County Commissioner Sonna Singleton now has gone way too far.
Her recent behavior and pattern of attacking Clayton County citizens has been troubling at best, but now her words have risen to an entirely different level.
Fellow commissioners and county officials would be best advised to not only distance themselves from Singleton, but once again we suggest they should consider a public censure.
It is one thing for her to disagree with citizens. It is quite another for her to refer to those she disagrees with as “the modern-day Klan.”
As if there is any doubt to whom Commissioner Singleton is referring, in an e-mail to the Clayton News Daily she referred to “the Tea Party people who continually perform at board meetings,” as “the modern-day Klan.”
These are her words in an e-mail to the newspaper following last week’s meeting of the Clayton County Commission.
Once again, the disturbing attack on Clayton County citizens was sent from her official county e-mail account: email@example.com.
Is this the position of county government?
Does this inflammatory statement reflect the views of fellow commissioners, the commission chair or county office staff?
Is this language which county officials endorse regarding the county’s own citizenry?
At the meeting referenced by Singleton, a handful of county citizens followed established protocols to address the commission during the public comments portion of the meeting.
Nothing in their speech was inflammatory.
Nothing in their speech was of a personal nature.
We are not saying we agree or disagree with their political ideology.
That is not the point.
Their conservative views may not represent the views or values of the majority of Clayton County residents.
Again, that is not the point.
The point is, they are citizens.
They are taxpayers.
They followed established procedures to address the commission.
They spoke against the alleged misuse of taxpayer dollars.
There is a total disconnect between Singleton’s comments and what transpired.
Again, we are in no way defending the positions, views or political ideology of these citizens.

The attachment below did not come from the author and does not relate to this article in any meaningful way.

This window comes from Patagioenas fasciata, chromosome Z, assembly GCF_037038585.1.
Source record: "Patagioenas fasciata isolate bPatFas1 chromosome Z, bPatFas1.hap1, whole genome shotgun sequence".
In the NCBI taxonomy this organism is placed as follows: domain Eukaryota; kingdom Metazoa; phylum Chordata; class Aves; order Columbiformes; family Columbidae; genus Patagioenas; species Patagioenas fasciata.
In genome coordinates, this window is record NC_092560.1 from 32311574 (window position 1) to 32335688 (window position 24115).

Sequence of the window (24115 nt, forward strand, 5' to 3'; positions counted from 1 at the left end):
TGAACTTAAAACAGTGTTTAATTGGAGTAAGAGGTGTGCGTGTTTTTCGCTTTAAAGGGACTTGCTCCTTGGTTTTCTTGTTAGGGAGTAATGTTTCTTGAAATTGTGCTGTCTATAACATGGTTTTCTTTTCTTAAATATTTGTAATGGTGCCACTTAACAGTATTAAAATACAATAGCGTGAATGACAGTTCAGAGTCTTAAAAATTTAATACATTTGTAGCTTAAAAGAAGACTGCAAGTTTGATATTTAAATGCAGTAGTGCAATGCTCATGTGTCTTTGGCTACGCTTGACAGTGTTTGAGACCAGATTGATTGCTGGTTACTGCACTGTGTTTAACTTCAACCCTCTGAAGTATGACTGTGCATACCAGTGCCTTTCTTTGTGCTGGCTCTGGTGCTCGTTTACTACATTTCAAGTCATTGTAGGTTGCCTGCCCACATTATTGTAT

Their views are their own.
Maybe some of their presentations are a bit too dramatic.
Perhaps they could express themselves in a way that is a bit more business-like.
However, regardless of whether a county official agrees or disagrees with what they had to say, these citizens had every right to address the commission and to express their concerns.
In fact, that is the intention of the public comments portion of a meeting.
What do officials expect to happen during public comments?
Do they expect citizens to only show up at meetings and to comment on how great a job they are doing?
Do they expect citizens to show up at meetings just to tell them they are good stewards of taxpayer dollars and reassure them with a positive job performance evaluation?
Do they expect citizens to agree with every action they take, every decision they make and every dollar they spend?
Does Singleton intend for the regular meetings of the Clayton County Commission to be a true public meeting or simply a public relations campaign for county government?
Does she think these reckless comments will help bring citizens together and build consensus?
This is not the first go-around for her. Actually this is the second time this month she has sent a rash e-mail attacking citizens.
She sent a message Sept. 12 saying that citizens who dare to question county government are a “group of disgruntled citizens who are mad because they cannot afford to move out of the county.”
Following those comments we called on her fellow commissioners to speak up and let citizens know her views do not reflect their views. We even suggested that she be reined in, if not censured, for using her official government e-mail account for these attacks.
To their discredit, her fellow commissioners and the commission chairman sat in last week’s meeting and did not say a word about it.
What will they do now?
Commissioners, do you truly consider these citizens the “modern day Klan?”
The wording of Singleton’s e-mail signature is ironic: "Working to make Clayton County a better place to live, work and raise our children."
This kind of rhetoric is hardly a way to live up to that mission.
— Editor Jim Zachary